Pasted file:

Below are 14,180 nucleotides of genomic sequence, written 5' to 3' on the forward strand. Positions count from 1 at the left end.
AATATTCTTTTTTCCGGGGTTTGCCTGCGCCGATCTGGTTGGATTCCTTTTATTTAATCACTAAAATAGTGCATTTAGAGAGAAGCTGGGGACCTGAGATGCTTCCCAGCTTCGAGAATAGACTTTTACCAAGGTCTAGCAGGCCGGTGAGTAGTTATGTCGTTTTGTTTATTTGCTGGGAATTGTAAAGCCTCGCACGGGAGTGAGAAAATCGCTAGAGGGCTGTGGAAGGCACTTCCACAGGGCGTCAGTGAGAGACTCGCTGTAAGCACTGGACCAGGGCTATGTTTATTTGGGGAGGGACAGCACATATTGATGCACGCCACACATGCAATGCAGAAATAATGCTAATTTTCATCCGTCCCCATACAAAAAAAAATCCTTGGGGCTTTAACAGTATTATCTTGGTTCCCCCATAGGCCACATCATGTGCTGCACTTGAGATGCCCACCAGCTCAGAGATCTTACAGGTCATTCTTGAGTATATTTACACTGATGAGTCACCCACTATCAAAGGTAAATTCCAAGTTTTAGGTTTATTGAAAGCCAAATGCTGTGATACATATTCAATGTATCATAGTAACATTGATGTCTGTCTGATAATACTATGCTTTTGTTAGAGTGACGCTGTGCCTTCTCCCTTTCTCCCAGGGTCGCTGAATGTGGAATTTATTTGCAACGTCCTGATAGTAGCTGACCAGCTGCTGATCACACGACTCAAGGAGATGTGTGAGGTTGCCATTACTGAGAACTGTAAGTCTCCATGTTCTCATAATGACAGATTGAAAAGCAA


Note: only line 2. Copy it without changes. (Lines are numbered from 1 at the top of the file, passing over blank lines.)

AATATTCTTTTTTCCGGGGTTTGCCTGCGCCGATCTGGTTGGATTCCTTTTATTTAATCACTAAAATAGTGCATTTAGAGAGAAGCTGGGGACCTGAGATGCTTCCCAGCTTCGAGAATAGACTTTTACCAAGGTCTAGCAGGCCGGTGAGTAGTTATGTCGTTTTGTTTATTTGCTGGGAATTGTAAAGCCTCGCACGGGAGTGAGAAAATCGCTAGAGGGCTGTGGAAGGCACTTCCACAGGGCGTCAGTGAGAGACTCGCTGTAAGCACTGGACCAGGGCTATGTTTATTTGGGGAGGGACAGCACATATTGATGCACGCCACACATGCAATGCAGAAATAATGCTAATTTTCATCCGTCCCCATACAAAAAAAAATCCTTGGGGCTTTAACAGTATTATCTTGGTTCCCCCATAGGCCACATCATGTGCTGCACTTGAGATGCCCACCAGCTCAGAGATCTTACAGGTCATTCTTGAGTATATTTACACTGATGAGTCACCCACTATCAAAGGTAAATTCCAAGTTTTAGGTTTATTGAAAGCCAAATGCTGTGATACATATTCAATGTATCATAGTAACATTGATGTCTGTCTGATAATACTATGCTTTTGTTAGAGTGACGCTGTGCCTTCTCCCTTTCTCCCAGGGTCGCTGAATGTGGAATTTATTTGCAACGTCCTGATAGTAGCTGACCAGCTGCTGATCACACGACTCAAGGAGATGTGTGAGGTTGCCATTACTGAGAACTGTAAGTCTCCATGTTCTCATAATGACAGATTGAAAAGCAA